[Update: it appears that the spam I cited is not used to harvest passwords. According to the Internet Storm Center, clicking the link will take you to a site where you are get a request to download an application (which, not surprisingly, contains a virus).]

What would e-mail be without spam? Most of us, as individuals, are aware of the dangers and problems associated with unsolicited e-mail, which has been with us since the first one was sent in 1978 (an advertisement for a computer by DEC). Becuase the best defense against spam is an educated user, it is worth taking time to teach students a few basic things.

Much spam these days involves phishing: attempting to get personal information, usually by pretending to be a trusted site (PayPal, eBay, your bank, Amazon, etc.). Students should know to never click on any link in an e-mail message. Links can easily be spoofed, leading you to different places than you would expect, like this link that takes you to Walt Disney World. Instead, if you ever think you have received a legitimate e-mail, visit the website from your browser without clicking the link. Also, any request for personal information, even from a trusted source, should be treated skeptically.

In the past few days, I have gotten some clever spam. Take a look at this message I received in my inbox yesterday (I have replaced some information with “XXX”):

From: kbfwc@monetizeit.net
Subject: Login Information
Date: August 22, 2007 8:24:55 AM CDT
To: Matthew Thibeault

New Member,

We are so happy you joined MP3 World.

Membership Number: XXX75538394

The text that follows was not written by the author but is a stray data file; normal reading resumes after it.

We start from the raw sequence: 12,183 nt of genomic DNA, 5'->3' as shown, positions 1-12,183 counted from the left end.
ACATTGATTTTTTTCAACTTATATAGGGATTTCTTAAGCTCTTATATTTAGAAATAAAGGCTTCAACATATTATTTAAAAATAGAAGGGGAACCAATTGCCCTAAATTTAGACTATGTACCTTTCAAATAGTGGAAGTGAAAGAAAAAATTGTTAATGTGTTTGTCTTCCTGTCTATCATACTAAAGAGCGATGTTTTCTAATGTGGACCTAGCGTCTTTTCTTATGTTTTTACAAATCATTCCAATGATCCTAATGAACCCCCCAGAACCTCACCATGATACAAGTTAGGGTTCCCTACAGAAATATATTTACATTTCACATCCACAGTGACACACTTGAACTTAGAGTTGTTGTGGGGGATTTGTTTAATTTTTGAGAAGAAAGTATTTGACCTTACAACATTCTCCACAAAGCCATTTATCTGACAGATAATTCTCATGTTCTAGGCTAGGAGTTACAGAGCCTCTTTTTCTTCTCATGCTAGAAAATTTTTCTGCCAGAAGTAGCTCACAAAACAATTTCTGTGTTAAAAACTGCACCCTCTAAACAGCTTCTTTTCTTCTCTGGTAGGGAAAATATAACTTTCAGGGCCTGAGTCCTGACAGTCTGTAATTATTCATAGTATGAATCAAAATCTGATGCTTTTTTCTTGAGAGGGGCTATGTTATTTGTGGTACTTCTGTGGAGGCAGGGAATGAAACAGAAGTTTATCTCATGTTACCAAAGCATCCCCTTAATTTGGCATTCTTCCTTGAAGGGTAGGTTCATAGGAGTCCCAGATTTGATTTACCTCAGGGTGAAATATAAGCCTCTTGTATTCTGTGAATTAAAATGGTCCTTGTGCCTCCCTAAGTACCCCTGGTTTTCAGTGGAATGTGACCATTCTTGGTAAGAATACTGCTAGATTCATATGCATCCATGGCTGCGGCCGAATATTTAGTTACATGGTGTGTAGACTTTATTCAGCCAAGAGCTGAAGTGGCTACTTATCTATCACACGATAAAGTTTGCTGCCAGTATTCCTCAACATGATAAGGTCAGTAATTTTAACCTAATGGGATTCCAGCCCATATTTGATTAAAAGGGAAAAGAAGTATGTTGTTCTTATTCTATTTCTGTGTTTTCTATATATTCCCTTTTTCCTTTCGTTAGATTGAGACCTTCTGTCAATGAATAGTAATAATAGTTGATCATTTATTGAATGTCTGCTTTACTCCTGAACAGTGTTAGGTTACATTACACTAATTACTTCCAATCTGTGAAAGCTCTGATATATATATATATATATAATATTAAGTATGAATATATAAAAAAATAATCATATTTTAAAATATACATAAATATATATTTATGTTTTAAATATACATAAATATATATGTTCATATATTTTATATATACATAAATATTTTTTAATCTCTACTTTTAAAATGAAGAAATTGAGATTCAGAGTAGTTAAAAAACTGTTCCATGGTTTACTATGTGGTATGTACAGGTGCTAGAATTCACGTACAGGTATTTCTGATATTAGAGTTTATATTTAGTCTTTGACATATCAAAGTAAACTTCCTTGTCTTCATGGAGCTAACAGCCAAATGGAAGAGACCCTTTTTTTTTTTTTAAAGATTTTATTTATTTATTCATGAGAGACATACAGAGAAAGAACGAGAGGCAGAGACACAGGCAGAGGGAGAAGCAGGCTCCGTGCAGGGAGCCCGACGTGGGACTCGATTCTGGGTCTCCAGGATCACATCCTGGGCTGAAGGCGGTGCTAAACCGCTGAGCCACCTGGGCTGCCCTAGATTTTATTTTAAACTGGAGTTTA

Temp Login ID: userXXX4
Temp Password ID: XXX7

Your temporary Login Info will expire in 24 hours. Please login and change it.

Follow this Link: MP3 World

Membership Support Department
MP3 World

Of course, I hadn’t joined any new service. This e-mail is a variation of a classic scam, one I first heard of from the great hacker Kevin Mitnick. He suggested a method to access a Fortune 500 company’s network: set up a website where people would create their own account (in this case, apparently for free music). He reasoned that many people would choose the same username and password as they used elsewhere (some of us use the same password for everything—we’ll talk about that in a future post). He would just take all the passwords and usernames he received, and try to login to Fortune 500 companies with each.

Again, we can all help make sure that people use common sense to keep themselves safe. Especially as our lives are increasingly lived online, security is a big issue that we should always keep in mind. We’ll talk more about this throughout the semester.

If you want to know more, a fascinating article was in the August 6 article of the New Yorker, which is conveniently available online.


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